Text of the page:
Community resilience rates as top priority at town meeting, 'Speak Up' survey open online until June 30

By Hannah Ray Lambert of the Leader
Posted 6/29/15

Community resilience was the top priority listed by those attending a June 24 planning meeting regarding an update to the Port Townsend 2016 comprehensive plan.

City planners are continuing to …

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Community resilience rates as top priority at town meeting, 'Speak Up' survey open online until June 30

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Community resilience was the top priority listed by those attending a June 24 planning meeting regarding an update to the Port Townsend 2016 comprehensive plan.

City planners are continuing to seek public comment online through July 15.

"You are the community," Port Townsend Mayor David King said at the start of the meeting at Fort Worden State Park. "There are things that we have not thought of yet that we won't think of on our own."

The comprehensive plan is a document that provides a 20-year planning framework for the social, economic and physical development of the city. The 2016-2036 comprehensive plan updates a previous plan. It needs to be adopted by June 30, 2016 to comply with the Washington State Growth Management Act.

BLUE STICKER VOTES

More than 120 people listened to King and planning director Lance Bailey explain the goal of the comprehensive plan.

A number of those present had also attended a Transition meeting June 18 in Port Townsend, which encouraging public participation in directing elected officials for changes people would like to see happen.

"The [previous] comp plan is a good foundation," Bailey said. "I think we can build on that."

He mentioned that population growth is slower than was projected in the previous plan. Preliminary numbers estimate growth of about 3,052 people from 2016 to 2036. The current population is about 9,355 people, according to the city.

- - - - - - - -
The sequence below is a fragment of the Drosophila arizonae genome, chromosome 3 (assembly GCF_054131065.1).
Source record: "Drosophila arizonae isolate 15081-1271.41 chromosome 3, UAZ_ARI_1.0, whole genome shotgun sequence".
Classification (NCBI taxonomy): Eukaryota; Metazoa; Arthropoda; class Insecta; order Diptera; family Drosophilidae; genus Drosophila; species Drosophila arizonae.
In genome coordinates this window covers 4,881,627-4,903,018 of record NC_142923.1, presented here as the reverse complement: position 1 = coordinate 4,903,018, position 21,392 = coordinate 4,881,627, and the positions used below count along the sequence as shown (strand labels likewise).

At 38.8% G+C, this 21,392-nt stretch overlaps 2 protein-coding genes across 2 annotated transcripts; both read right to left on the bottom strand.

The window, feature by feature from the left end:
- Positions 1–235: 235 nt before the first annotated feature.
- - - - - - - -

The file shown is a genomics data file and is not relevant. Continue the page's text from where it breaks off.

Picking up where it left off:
Median household income is 30 percent lower than the statewide median, and the percent of renters (rather than homeowners) is on the rise, Bailey said.

After opening remarks, participants walked around the room, engaging with elected officials and staff, and providing input on the five key issues: planning for transition and community resilience, housing, improving transportation options, jobs and quality of life.

Attendees used two blue stickers, provided to everyone upon entry through the main door, to vote for priorities out of the five options. There was a sixth option, "other," on which some citizens placed their blue dots and wrote additional suggestions.

Transition and community resilience received the most votes, with housing and jobs coming in a close second and third, respectively.

The Transition movement aims to engage community members in initiatives that build community resilience in the face of worldwide challenges, such as climate change and economic crises.

Each of the five priorities had a display and table, where people could write suggestions on index cards.

"We got a stack of index cards," said Judy Surber, senior planning manager. Surber said some community members preferred to fill out the cards while others wanted to chat.

Participant Doug Milholland filled out an index card at the table for improving transportation options. He said the city budget for road repair is insufficient for maintaining the road standards. He said officials should evaluate more cost-effective methods of road repair.

"What about the machinery that paves the road?" he proposed. "Or using liquid tar, which is much less expensive?"

King emphasized that the time for feedback would not conclude at the end of the evening.

"The town meeting will continue online until July 15," King said.

The city recently launched Speak Up, an online platform designed to open discussion on projects, develop informal surveys and collect ideas from residents. King said almost 500 people have already filled out the Speak Up survey, which can be found at

speakuppt.us.

The Port Townsend Public Library provided laptops and iPads, stationed at the back of the room during the meeting, allowing people to learn how to use the website. The survey closes June 30, but online discussion topics are open until July 15.

The draft comprehensive plan is to be released for public review and comment in spring/summer 2016.

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